Many condominium, cooperative and homeowner associations have accepted partial payments for delinquent accounts under the premise that receiving some money is better than receiving no money at all.  However, a recent Florida 2nd District Court of Appeal Case should give associations pause before they make the decision to accept a partial payment.

On August 8, 2014, the 2nd District Court of Appeal for Florida issued its decision in the case of St. Croix Lane Trust, Et Al v. St. Croix at Pelican Marsh Condominium Association, Inc., 144 So.3d 639 (Fla. 2 DCA 2014).  In this case, the owner of a condominium unit appealed a final summary judgment declaring that no accord and satisfaction occurred when the condominium association accepted a check that the unit owner tendered in full satisfaction of the association’s disputed claim for past due assessments and other charges.  The Plaintiff was the successful bidder at a foreclosure sale which occurred as a result of the association foreclosing its lien on the condominium unit for past due assessments and other charges against the previous owner.  The association elected not to bid at the foreclosure sale and the Plaintiff was the successful bidder for $100.00.  The association’s attorney wrote the Plaintiff a letter demanding payment of the full amount of the assessments and other charges due.  The trust took the position that only the first quarterly assessment of $840.00 was due.  The trust attorney responded to the association attorney’s demand by enclosing a check for $840.00 to settle the matter and indicated in the cover letter that the check was tendered as full and final satisfaction of all claims made against the trust and the property for the amounts demanded in the association attorney’s letter.  The trust attorney’s letter stated that negotiation of the enclosed check shall be deemed an acceptance of the offer of settlement and shall be a full and final satisfaction of all claims against the trust and the property.  The association elected to apply the payment as a partial payment pursuant to Florida Statute §718.116(3).  The Circuit Court determined that the trust was jointly and severally liable with the previous owner for all amounts claimed by the association through the date of the foreclosure sale, less the $840.00 payment rejecting the trust’s argument that Florida Statute §673.311 relating to accord and satisfaction applied.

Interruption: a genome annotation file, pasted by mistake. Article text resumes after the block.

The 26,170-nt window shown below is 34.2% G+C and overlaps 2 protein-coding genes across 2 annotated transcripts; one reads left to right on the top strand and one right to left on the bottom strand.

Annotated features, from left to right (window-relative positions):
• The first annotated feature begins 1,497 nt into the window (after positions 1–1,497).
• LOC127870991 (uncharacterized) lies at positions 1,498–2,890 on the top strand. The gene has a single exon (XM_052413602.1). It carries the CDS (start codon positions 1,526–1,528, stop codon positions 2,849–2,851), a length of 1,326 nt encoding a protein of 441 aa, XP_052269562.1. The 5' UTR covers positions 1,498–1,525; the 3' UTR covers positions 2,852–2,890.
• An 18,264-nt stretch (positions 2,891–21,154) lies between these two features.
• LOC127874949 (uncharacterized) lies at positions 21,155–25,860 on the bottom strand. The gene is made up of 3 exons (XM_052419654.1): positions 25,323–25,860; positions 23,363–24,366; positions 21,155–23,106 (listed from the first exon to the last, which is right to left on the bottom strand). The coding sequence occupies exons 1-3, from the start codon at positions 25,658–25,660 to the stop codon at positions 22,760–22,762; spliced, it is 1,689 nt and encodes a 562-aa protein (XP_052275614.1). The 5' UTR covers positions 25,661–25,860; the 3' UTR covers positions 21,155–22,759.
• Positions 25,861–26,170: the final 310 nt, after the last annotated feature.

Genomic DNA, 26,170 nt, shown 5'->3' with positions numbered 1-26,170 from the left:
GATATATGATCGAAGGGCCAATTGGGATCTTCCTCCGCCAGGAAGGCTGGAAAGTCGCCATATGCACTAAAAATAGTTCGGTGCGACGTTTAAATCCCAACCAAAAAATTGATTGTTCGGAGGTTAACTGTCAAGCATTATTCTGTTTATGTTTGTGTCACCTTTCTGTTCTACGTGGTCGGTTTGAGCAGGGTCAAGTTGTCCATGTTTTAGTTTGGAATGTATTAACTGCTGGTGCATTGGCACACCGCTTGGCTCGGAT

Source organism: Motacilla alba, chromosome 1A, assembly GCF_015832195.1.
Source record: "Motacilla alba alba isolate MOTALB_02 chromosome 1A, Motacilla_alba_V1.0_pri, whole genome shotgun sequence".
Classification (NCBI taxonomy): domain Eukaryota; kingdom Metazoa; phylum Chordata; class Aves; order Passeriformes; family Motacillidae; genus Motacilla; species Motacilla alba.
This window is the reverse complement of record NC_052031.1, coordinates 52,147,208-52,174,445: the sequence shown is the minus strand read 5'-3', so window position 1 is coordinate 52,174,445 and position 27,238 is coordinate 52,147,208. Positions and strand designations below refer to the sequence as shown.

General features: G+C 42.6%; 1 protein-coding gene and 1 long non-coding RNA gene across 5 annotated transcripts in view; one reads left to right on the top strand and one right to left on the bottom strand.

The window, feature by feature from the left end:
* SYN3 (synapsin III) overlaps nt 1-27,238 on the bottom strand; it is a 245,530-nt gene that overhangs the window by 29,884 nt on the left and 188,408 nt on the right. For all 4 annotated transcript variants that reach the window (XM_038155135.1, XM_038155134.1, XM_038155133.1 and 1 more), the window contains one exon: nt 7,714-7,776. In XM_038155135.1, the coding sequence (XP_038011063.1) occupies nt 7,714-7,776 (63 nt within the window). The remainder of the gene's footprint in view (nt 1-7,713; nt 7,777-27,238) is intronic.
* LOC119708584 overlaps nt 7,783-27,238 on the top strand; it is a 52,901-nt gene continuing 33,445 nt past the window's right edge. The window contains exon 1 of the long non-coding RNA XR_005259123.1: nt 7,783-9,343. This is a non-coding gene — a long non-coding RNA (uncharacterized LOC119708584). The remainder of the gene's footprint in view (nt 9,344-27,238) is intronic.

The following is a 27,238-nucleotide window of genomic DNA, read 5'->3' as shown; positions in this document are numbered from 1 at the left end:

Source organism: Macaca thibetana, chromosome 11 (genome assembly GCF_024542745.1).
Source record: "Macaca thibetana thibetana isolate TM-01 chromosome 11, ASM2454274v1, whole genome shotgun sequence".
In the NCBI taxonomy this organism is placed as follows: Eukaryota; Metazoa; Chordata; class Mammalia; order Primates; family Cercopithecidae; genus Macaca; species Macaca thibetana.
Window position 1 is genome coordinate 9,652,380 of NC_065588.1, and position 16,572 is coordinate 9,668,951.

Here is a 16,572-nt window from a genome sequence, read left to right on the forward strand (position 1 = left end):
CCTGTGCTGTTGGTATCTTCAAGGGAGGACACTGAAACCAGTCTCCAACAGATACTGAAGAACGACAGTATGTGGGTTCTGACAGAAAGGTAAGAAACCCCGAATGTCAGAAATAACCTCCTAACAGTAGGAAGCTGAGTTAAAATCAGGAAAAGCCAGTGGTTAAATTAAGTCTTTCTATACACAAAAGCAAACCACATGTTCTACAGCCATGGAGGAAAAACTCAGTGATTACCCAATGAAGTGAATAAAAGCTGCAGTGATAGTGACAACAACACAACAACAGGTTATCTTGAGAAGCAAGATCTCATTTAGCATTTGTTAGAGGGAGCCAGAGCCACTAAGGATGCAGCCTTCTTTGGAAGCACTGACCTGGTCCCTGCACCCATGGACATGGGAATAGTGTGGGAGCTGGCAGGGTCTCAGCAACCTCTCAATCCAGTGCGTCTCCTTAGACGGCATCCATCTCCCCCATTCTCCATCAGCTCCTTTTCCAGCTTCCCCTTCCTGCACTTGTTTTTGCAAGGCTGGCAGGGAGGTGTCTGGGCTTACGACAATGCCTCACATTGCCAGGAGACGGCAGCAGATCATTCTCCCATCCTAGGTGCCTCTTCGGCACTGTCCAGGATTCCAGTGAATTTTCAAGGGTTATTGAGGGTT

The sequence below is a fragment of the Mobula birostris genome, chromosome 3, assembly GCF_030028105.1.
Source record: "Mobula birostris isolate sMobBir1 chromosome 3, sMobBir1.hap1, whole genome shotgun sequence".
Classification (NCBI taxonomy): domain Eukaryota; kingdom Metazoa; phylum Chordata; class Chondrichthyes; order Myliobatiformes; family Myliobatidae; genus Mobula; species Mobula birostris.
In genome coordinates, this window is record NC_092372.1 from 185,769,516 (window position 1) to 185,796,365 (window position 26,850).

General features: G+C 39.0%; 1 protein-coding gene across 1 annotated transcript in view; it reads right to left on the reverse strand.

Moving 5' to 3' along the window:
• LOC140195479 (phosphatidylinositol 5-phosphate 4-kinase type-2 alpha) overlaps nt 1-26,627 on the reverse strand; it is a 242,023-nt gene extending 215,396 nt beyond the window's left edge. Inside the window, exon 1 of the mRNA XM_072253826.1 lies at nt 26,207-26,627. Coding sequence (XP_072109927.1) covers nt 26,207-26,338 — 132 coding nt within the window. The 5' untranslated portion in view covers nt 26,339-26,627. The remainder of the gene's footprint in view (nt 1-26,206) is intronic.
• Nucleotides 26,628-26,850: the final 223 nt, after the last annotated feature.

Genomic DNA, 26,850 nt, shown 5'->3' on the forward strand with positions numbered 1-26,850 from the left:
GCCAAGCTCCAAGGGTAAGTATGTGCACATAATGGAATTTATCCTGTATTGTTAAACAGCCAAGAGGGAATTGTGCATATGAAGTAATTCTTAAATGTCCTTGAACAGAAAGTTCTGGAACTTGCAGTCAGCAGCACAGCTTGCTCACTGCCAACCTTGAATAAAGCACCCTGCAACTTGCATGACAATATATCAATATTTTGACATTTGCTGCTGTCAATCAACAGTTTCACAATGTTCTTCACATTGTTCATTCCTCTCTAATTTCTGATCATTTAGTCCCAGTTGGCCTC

However, on appeal, the 2nd District Court of Appeal found that §673.311 applied rather than Florida Statute §718.116(3).  The Appellate Court found that under §673.311(2), the claim is discharged if the person whom the claim is asserted proves that the instrument or an accompanying written communication contained a conspicuous statement to the effect that the instrument was tendered as full satisfaction of the claim.  Subsection 3 of that statute provides certain exceptions and the Appellate Court found that none of the exceptions provided for in the statute were applicable in this case.

The lesson for this case is that associations should be careful in accepting payments for less than the full amount of the claimed debt.  Any tender of payment for less than the full amount of the debt which contains any type of restrictive language or is accompanied by a letter containing any type of restrictive language should be carefully reviewed to determine if the St. Croix case would be applicable.  Caution should be exercised by associations in acceptance of partial payment without a carefully drafted payment plan agreement prepared by the association’s counsel.  Any question whatsoever regarding the acceptance of partial payment should be directed to the association’s attorney.

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